Skip to main content


Spadina Literary Review  —  edition 28 page 21

.../

The cats didn’t pay much attention to us being there and didn’t even seem to recognize or react to their owner. They just paced silently. I asked if they were kept locked up all the time. Wild said he took them for walks in the alley at night when they couldn’t be seen.

Then we went back upstairs and he offered me a glass of wine. I told him I was 16 and didn’t drink wine but I would take a glass of water. I never took a sip.

Subbiah’s technique for administering date-rape drugs was through alcohol, frequently a glass of wine, as victims later testified in court.

He asked me to sit down on the couch beside him. I chose a chair across from him. He turned on some music and the throbbing beats of “I’ve Got the Hots For You” by Lysa Lynn starting pulsing through his living room. He started moving his body to the music and smiling at me.

This was a strange situation and my Spidey-senses were telling me this was one very weird guy. Being crazy about animals myself, maybe I could understand wanting to have a panther for a pet, but the overly sexual music and vibe in the room was making me uncomfortable. I kept my dog close, patting her head, and when Richard tried yet again to convince me to have a glass of wine or at least juice, I said no thanks.

I asked him if he had sent the beautiful blonde woman out to ask me to do some acting work for him. He denied it, but I had seen the same lady entering this house with groceries a few days before, so I was sure he was lying. He had a very intense way about him, leaning forward and trying to peer deep into my eyes while moving his torso to the beats of the music.

He started telling me how beautiful I was and that he would very much like to date me. He also said he was a back-up dancer for Michael Jackson and pointed to some paystubs on his coffee table. I wasn’t a Michael Jackson fan, so I found him being his backup dancer pretty unimpressive. But who keeps paystubs on a coffee table just for random strangers to see? What was this? I was pretty sure those paystubs weren’t real.

This felt like a bizarre seduction set up. I told him he was too old for me, I wouldn’t date him and it was time for me to go, but thanks for showing me his cats. He tried to argue with me, saying that I should just try dating him, but I said I wasn’t into older guys. I got up with my dog, walked out of his house, and went back home to my brownstone on the same street.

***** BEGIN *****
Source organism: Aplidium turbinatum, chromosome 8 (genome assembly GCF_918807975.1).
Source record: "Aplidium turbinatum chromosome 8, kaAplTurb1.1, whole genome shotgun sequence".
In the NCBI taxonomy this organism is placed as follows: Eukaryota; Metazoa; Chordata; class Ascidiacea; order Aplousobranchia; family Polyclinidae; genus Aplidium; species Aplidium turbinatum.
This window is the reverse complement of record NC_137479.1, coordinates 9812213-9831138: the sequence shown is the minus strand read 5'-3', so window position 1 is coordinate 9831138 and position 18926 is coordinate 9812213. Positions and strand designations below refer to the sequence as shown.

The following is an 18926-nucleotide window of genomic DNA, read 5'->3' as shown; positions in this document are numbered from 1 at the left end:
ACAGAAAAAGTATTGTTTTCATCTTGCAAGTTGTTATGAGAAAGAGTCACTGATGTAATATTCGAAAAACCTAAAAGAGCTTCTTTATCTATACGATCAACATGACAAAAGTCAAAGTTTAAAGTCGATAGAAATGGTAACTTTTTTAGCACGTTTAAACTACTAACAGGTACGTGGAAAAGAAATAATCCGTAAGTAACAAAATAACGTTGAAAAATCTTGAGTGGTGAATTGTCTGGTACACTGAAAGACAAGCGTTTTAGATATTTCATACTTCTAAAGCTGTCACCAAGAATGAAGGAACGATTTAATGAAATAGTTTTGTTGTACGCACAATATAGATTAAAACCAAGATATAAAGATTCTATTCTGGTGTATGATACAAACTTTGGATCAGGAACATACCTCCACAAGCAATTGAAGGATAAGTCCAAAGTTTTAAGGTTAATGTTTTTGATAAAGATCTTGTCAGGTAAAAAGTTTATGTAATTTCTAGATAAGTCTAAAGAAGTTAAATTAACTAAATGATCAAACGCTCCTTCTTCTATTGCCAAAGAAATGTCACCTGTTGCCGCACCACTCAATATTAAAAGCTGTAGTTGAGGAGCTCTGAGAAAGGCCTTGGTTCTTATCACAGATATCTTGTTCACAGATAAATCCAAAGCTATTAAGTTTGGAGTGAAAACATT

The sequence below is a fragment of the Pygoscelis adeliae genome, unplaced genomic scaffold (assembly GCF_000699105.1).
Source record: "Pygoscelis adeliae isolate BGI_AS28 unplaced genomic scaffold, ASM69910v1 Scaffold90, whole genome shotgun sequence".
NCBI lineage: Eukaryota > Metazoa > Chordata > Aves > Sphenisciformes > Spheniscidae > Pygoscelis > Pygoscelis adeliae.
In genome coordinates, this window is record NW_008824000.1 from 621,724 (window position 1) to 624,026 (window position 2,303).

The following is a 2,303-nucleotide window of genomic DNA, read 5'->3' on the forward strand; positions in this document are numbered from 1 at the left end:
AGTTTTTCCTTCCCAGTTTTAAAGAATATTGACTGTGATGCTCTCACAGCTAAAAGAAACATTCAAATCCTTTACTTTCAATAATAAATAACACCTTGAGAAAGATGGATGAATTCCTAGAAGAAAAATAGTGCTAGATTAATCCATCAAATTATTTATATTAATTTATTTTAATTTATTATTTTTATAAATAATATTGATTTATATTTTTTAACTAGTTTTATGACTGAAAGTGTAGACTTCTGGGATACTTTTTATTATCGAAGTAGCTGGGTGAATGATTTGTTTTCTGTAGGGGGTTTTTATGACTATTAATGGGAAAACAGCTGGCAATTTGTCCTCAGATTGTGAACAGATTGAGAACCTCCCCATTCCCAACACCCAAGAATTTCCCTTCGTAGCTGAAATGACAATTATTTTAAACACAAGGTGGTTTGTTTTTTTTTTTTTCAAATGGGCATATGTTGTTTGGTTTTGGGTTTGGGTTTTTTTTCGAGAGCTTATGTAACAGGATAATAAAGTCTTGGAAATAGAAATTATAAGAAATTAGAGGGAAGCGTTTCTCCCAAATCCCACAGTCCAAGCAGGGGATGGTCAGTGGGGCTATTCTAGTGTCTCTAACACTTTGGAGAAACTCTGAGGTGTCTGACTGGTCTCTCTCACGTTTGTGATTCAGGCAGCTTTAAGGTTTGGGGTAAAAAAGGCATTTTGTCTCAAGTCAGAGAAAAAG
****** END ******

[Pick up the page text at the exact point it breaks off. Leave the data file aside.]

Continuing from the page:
I forgot all about Richard Wild.

Three years later, in 1990, when I came home from university for Thanksgiving, I received a phone call. It was a police officer asking me if I knew a “Richard Wild.” I said yes, I did know a Richard Wild and he lived just down the street. The officer asked me if I had been attacked by him. I told him no, and, in a bit of shock, why?

The officer explained that they had found a black book containing the names of almost 200 women and my name was in there. Many of the women in the book had been assaulted.

Cold panic and relief washed through me simultaneously. I thought the man was weird at the time, and I didn’t like him. But I was marked by a serial rapist? I was in some book of targeted victims? Unbelievably frightening and creepy. The officer asked me lots of questions, really probing to make sure I wasn’t attacked and didn’t know it. He explained how women were offered drinks laced with drugs, and when they passed out they were raped and photos were taken of them while they were unconscious.

I explained how I didn’t take a drink and kept my dog with me the entire time. I also told him I was sure there was a woman recruiting for him, but the officer didn’t seem interested in that. He did tell me that I was very lucky, and that I was smart not to take a drink from someone I didn’t know. He gave me his number and said get in touch if you remember anything else.

When I told my mother about the phone call, she went ballistic. She was absolutely furious that I went into a stranger’s house. Even to see wild cats. Even if Babe was with me. At the time I thought I was saved by my street smarts, but now I know I was just extremely lucky. My heart goes out to those hundreds of women who weren’t as fortunate. My life could have been changed dramatically by that brush with evil. And that’s what Subbiah, a.k.a. Richard Wild, is. Pure Evil. And he lived on my street.